The mushroom twist in this terrine adds a little bite and extra flavour
- 4-6 ham hocks
- star anise
- 1 bunch thyme
- 1 clvoe garlic
- 200 g wild mushrooms
- 1 pinch chopped thyme
- 50 g butter
- 1 drizzle olive oil
- 2 sheets gelatin
- for the marmalade dressing:
- 6 tblsp good olive oil
- 3 tblsp marmalade
- 3 tblsp red wine vinegar
- The first step to making the terrine is to cook the ham hocks. Place the hocks into a large pot along with the roughly chopped leeks, onions, garlic, thyme and the cloves and star anise.
- Cover the hocks in cold water and place a lid on before placing the pot over a moderate heat. Bring the water to a simmer for about an hour-and-a-half, or until the hocks become very soft and are beginning to fall apart.
- While the hocks are cooking you can prepare everything else for the terrine. Begin by lining the terrine mould with a double layer of cling film; this will give it strength when you try to remove the terrine from the mould.
- Place a pan over a high heat. Once hot add the olive oil and the roughly chopped mushrooms. Toss the pan over the heat for 30 seconds or so before adding the finely diced shallots. Now add in the butter and thyme along with a little seasoning.
- Cooking the mushrooms shouldn't take more than 2 minutes in total; you don't want to overcook them. Once cooked, pour the mushrooms out of the pan on to a plate to cool until later. Soak the gelatin in some cold water for 10 minutes and set to one side.
- When the hocks have cooked, strain the liquid off retaining about 400ml of it to one side. Allow the hocks to cool for a few minutes but as soon as you can handle them begin removing the meat from the bone, discarding the fat and bone.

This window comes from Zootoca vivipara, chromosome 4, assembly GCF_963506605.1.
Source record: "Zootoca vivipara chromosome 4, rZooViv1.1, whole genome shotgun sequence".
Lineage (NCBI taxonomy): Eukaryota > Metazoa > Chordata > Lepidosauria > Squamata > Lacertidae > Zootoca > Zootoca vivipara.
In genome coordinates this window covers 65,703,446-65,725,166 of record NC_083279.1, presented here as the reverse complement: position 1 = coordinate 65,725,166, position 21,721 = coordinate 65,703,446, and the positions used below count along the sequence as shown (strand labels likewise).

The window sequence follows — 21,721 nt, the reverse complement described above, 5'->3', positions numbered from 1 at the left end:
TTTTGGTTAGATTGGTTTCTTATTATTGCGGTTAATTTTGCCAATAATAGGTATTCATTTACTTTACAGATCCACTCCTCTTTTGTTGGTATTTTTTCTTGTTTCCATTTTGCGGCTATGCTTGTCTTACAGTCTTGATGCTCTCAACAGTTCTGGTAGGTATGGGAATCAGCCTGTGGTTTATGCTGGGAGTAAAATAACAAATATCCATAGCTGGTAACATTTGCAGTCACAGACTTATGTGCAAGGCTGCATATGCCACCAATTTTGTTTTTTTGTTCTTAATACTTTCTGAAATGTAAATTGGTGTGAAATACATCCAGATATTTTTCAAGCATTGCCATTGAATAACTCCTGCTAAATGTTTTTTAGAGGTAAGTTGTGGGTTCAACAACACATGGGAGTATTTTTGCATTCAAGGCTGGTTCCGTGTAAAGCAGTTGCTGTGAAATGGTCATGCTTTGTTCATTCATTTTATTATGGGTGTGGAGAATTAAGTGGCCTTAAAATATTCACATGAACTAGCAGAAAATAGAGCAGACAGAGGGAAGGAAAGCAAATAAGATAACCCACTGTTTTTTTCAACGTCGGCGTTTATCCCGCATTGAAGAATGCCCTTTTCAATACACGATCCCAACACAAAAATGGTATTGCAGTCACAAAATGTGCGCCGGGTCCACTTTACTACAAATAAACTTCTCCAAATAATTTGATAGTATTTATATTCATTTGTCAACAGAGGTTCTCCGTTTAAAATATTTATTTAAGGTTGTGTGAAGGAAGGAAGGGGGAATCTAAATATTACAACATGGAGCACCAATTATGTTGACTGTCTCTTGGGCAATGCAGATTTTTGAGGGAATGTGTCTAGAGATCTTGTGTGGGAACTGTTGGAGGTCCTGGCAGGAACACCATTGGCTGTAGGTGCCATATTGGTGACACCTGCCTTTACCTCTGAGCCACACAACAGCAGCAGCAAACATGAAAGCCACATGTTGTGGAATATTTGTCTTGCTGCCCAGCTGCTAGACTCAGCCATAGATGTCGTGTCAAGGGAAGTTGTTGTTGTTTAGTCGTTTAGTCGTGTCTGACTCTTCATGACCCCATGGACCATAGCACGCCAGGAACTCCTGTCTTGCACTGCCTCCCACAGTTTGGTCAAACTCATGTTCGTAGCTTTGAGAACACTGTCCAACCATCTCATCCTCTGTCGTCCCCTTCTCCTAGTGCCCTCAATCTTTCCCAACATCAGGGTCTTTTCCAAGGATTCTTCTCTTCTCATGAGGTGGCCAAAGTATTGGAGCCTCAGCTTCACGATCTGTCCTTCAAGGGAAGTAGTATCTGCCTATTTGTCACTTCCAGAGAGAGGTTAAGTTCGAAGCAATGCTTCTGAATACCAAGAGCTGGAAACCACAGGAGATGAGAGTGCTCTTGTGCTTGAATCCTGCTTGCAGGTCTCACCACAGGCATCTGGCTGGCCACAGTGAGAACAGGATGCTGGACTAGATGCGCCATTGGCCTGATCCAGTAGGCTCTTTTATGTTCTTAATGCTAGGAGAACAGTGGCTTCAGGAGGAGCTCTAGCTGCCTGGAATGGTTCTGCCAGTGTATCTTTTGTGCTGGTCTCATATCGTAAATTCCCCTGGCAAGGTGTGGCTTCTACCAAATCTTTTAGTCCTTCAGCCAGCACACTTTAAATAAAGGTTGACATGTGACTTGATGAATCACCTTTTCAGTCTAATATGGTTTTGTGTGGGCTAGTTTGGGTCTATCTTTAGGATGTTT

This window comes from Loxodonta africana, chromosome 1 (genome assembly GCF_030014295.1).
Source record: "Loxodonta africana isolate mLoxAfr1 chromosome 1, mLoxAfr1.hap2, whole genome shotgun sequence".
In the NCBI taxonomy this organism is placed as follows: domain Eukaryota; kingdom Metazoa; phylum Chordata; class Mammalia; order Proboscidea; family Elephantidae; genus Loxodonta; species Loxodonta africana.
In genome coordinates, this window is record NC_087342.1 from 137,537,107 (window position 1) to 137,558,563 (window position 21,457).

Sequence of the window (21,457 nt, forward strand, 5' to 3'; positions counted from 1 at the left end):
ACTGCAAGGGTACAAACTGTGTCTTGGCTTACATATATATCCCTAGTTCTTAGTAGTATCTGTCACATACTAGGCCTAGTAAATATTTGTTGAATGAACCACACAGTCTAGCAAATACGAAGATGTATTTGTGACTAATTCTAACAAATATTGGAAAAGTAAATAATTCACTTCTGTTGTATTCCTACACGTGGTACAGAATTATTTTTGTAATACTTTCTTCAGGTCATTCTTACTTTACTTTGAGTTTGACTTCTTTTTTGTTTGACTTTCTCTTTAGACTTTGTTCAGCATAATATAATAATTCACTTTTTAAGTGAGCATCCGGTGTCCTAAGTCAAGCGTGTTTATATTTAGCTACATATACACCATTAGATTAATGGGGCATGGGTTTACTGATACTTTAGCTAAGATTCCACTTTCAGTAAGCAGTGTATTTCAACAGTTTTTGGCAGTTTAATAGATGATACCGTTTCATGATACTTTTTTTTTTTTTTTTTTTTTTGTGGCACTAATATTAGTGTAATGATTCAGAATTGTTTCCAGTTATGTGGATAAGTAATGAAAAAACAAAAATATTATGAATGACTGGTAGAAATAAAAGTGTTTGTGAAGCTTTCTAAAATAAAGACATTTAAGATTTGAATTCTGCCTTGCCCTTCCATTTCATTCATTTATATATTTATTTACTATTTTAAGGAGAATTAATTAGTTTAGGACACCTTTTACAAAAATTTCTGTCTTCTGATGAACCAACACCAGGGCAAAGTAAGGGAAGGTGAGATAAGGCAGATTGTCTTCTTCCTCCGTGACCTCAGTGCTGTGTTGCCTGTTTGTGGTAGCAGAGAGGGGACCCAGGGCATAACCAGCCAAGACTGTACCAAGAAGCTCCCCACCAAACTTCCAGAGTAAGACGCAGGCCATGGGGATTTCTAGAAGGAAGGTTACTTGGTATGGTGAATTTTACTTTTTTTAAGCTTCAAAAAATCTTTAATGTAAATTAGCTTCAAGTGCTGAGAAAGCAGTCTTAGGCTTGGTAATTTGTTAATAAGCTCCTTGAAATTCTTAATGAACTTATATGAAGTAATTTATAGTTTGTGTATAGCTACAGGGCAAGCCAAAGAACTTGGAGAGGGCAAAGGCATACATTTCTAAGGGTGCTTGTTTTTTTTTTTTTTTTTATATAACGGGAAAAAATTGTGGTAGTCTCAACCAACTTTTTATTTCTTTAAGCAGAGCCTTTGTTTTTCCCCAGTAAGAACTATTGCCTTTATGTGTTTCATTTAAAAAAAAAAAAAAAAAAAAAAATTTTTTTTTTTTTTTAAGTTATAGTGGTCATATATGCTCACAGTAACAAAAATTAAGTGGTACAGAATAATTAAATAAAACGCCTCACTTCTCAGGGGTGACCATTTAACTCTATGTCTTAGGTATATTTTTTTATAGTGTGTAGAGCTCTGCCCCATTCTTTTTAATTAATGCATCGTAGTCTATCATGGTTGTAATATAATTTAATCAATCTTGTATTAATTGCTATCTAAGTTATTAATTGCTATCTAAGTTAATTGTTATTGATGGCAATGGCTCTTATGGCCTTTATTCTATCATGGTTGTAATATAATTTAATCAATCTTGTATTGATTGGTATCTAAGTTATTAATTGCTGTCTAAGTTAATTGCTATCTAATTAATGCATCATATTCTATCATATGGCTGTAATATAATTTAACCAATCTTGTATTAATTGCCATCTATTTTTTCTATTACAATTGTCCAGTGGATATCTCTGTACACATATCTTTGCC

- Break the hock meat roughly into a bowl. Add to this the mushroom mix. Heat the reserved stock over a low heat and add the gelatin to this, ensuring it is all dissolved. Add the gelatin mix to the hock meat. Use a large spoon or your clean hands to mix this together well.
- Now fill your terrine mould with the hock meat. Ensure that you overfill the mould to allow for the pressing process. Once it is full wrap cling film around the mould over the top of the meat tightly to ensure that it is pressed into the mould and doesn't escape over the sides.
- Now place the terrine onto a tray with another tray on top. Lace this into the fridge with a heavy weight on top, maybe a carton of milk or two. Allow the terrine to press overnight.
- For the Dressing:
- Place the marmalade into a bowl and microwave for about 30 seconds or until it becomes soft. Now whisk in the olive oil and vinegar. Allow this to sit in the fridge overnight.
- To Serve:
- Remove the terrine from the mould and place on a chopping board. Use a sharp carving knife to cut a ¼-inch slice from the terrine.
- Place a slice of the terrine to one side of the place and drizzle a little of the dressing around. It would be nice to serve this with some warm melba toast or granary bread.
The wild mushrooms could be replaced with just plain button mushrooms. If you can't find star anise add a dash of Pernod. The terrine can be served warm too, just fry it gently on a pan. The terrine would be a great fancy breakfast item served with a poached egg. If you don't have a terrine mould, the mix could be rolled tightly in cling film.